Apple’s first iOS 15.4 beta, rolled out to registered developers last week, lays the groundwork for web apps to deliver push notifications.
The feature, long available in Safari for macOS, always stood out as a notable omission on iPhone and iPad. Fortunately for those who use mobile web apps frequently, that looks set to change in the near future.
iOS 15.4 packs new ‘Push API’ toggle for Safari
Apple keeps touting the web as a viable alternative to the App Store for developers whose apps do not comply with Cupertino’s rules. That includes popular cloud gaming services like Xbox Cloud Gaming, Google Stadia and GeForce Now.
The problem with that argument is that web apps, particularly on mobile, can’t take advantage of native technologies. But one key feature — push notifications — looks set to finally roll out inside Safari for iPhone and iPad.
Apple added a “Push API” toggle to the “Experimental” settings page for Safari inside the first iOS 15.4 beta. It doesn’t do anything yet because the Push API itself isn’t yet enabled. However, it suggests Apple is working to change that.
We likely will see the Push API activated in a future iOS 15.4 beta before it make its public debut. That is assuming, of course, that Apple doesn’t run into any major issues with the feature during its development.
Push notifications coming to mobile web apps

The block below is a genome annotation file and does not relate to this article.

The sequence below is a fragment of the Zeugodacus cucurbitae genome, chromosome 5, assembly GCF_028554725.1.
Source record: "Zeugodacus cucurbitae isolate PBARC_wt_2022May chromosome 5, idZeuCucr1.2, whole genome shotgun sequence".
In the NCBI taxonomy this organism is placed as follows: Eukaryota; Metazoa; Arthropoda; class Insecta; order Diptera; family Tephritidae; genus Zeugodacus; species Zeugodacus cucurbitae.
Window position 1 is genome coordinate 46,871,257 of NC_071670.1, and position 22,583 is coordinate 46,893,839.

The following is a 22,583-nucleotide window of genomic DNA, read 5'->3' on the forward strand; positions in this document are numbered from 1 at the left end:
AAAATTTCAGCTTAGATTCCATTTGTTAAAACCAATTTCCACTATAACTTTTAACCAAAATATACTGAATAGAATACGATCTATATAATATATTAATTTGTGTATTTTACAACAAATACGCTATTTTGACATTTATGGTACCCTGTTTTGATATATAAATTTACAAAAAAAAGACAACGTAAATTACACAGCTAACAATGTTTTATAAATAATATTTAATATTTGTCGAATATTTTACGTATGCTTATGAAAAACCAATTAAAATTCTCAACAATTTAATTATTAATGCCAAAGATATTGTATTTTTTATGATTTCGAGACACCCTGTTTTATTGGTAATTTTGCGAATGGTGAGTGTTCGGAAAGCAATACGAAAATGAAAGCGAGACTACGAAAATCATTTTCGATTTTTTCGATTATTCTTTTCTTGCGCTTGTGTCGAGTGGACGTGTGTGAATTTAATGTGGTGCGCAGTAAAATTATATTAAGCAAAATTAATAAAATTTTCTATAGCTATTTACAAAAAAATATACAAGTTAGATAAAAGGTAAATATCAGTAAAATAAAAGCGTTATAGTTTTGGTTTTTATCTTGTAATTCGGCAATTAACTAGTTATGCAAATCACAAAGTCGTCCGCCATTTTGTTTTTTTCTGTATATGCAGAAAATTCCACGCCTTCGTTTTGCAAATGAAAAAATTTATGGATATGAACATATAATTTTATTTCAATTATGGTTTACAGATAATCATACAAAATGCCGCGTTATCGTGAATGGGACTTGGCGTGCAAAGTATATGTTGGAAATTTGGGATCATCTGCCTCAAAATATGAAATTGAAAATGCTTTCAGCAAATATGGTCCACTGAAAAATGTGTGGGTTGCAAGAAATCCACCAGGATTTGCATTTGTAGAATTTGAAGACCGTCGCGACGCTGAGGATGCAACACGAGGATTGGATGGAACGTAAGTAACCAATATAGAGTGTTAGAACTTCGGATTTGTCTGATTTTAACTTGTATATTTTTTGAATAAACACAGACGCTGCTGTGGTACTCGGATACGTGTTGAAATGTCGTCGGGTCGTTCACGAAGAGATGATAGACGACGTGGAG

As developer Maximiliano Firtman notes, push notifications for web apps has been “the most requested feature” among developers for a long time. So, it’s great to see Apple listened and is now working to implement it.
Push Notifications coming to web apps (PWAs) on iOS is huge! Once this last barrier drops a lot of apps will migrate from the App Store to PWAs. Check out this great post (and image from @firt’s blog post) about the caveats and about changes to Safari in iOS 15.4 Beta 1. https://t.co/Ja1mSYDiAR pic.twitter.com/qa6gy3cYL2
— Steve Moser (@SteveMoser) January 31, 2022
This, coupled with all the other improvements made to web apps in previous iOS upgrades, will enable an even greater mobile web app experience. The downside is that Apple will push the web as an App Store alternative even harder when defending its strict and often bemusing rules and restrictions.
In fact, it could be those App Store battles Apple is involved in that encouraged this upgrade. One of the (many) arguments made by Fortnite developer Epic Games in its lawsuit against Apple is that Apple does not allow web app developers to send push notifications on mobile, and that its WebKit framework is too limited.